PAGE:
"No Man's Land"
In a superb feature debut, writer-director Danis Tanovic has brought us what is probably the best anti-war film since "Johnny Got His Gun" with a powerful demonstration of how it boils down to individual combatants whose personalities and character are recognizable amidst the fears and terrors of warfare. The achievement is all the more pronounced in that its canvas is a recent conflict, one that hasn't had much film treatment, the one between the Serbs and Croatians, circa 1993. It's textbook on modern war with the participation of the UN and their control of the headlines, with the media focusing world attention on every skirmish or development.
The story opens on a squad of Bosnian men making their way into the battlefield on a fog shrouded night. They joke about the competency of their squad leader and how he's probably taking them behind enemy lines. They decide to halt where they are in order to sleep and to see where they are under daylight. When dawn comes the fog has lifted and, their worst fears realized, a Serbian tank appears, shooting them all as they scatter away.
Not all of them are mortally wounded, however, and Chiki (Branko Djuric) finds his way to a deserted trench which turns out to be a temporarily neutral area between parallel trenches that mark out the front lines. First tending to his wounds, then to the acquisition of cigarettes, he discovers the body of one of his comrades, Cera (Filip Sovagovic). He's stunned by the sudden arrival of two Serbs checking the trench for survivors. Leaving his gun on the other side of the trench Chiki rushes inside a command post to hide.
Safely concealed in the cabin, he listens to the two Serbs outside. One is a battle hardened veteran, the other, Nino (Rene Bitorajac), a recent recruit who is with his superior to learn military techniques. The two leave the area briefly to check out the trench. Chiki seizes the opportunity to retrieve his rifle and quickly returns to his hiding place.
The two Serbs return to the command area of the trench outside the cabin and the veteran decides to lay a spring mine under Cera's body, the effect of which will be deadly to the first man that moves it and anyone nearby. Then, they discover the missing rifle. Knowing he's about to be discovered, Chiki springs out of the cabin and shoots the two Serbs, killing the veteran and wounding Nino in the stomach.
Soon thereafter, Cera moans. Realizing that his friend is alive, Chiki jumps on him to prevent any movement and the demolition of the bomb under him. In a series of exchanging upper hands, Chiki and Nino, enemies, realize that, for their survival they must bring in outside help and devise unexpected methods to attract attention by the warring factions. Ultimately the UN's UNPROFOR soldiers led by a French peacekeeper, a relentless British reporter, a German bomb expert and various bumbling cadre of the UN get involved, revealing the peculiarities of modern war where strategy is more concerned with politics, coalitions and publicity than troop movements.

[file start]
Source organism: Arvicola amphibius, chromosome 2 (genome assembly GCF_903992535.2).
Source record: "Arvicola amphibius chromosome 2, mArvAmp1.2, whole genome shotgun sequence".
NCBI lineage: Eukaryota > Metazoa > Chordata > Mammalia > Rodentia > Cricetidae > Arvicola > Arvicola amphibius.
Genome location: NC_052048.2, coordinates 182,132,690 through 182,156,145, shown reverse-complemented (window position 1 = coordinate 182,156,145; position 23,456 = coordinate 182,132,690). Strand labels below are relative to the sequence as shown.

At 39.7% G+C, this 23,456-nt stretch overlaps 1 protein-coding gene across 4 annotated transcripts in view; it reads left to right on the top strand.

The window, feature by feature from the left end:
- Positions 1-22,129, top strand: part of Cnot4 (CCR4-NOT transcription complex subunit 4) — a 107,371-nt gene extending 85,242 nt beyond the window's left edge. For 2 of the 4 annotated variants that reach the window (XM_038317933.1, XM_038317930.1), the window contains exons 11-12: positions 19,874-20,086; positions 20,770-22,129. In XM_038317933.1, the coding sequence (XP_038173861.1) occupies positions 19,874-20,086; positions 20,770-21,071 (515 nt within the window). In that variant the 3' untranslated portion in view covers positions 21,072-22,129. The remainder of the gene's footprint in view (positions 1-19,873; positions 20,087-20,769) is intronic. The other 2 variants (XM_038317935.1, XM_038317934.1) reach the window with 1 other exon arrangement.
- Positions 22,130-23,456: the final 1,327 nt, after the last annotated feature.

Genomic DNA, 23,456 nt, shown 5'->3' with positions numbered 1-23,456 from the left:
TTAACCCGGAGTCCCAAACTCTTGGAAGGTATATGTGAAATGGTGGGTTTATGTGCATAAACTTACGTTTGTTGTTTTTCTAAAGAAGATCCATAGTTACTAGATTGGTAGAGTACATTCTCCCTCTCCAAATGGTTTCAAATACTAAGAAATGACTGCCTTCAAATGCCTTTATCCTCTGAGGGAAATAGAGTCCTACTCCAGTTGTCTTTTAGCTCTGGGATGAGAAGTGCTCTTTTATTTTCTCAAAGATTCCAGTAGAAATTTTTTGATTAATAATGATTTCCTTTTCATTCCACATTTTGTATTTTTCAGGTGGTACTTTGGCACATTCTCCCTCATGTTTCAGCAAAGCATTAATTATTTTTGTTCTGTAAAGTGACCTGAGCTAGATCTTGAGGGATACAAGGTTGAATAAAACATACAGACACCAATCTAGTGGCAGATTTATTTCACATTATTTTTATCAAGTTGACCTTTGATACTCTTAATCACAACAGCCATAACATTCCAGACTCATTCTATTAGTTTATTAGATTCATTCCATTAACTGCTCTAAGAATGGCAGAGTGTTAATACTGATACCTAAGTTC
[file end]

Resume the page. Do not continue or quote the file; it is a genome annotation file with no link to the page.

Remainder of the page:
There is much that is ironic and humorous in how this drama unfolds but deadly serious in the outcomes, all the more convincing in its realism. The balance of elements is the work of a unique sensibility. Director Tanovic (who also contributed the score) has found an extraordinary and richly satiric way to combine unerring character development with a deceivingly light approach to the harshness of war without compromising or soft-pedaling the issues, particularly the personal ones. It's an astounding and singular piece of work, fully deserving of Cannes' Palmes d'Or as well as many other awards yet to be considered.
Steven Speilberg, are you taking notes?
The only part of this that we've seen before -- over and over -- is the behavior of the media and the military's frustration over handling them without compromising its position and intentions. It's been seen so many times and in so many contexts, it's a cliche, and the way this element is interwoven into such fresh material doesn't afford it new insights except, perhaps, to illustrate the ludicrous trade-offs and ironies of the modern battlefield.
We have Jane Livingstone (Katrin Cartlidge) the relentless field reporter poking her microphone in everyone's face, making deals with field officers and non-coms alike, and we have the news director telling her she needs to do more. But, I'm inclined to forgive it. Media presence was truly part of this war and the way it's presented in this context by a documentarian of the conflict may not be a dramatic fabrication. If it is, it's in the service of a finely observed piece of stress and behavior.
Besides his own work, Tanovic's casting is outstanding, first and foremost in the complex and sensitive nature of Djuric as he plays Chiki. We love this guy through all his emotional turns and survival needs and want to see more of this fine actor soon.
Rated U, for Unexpected.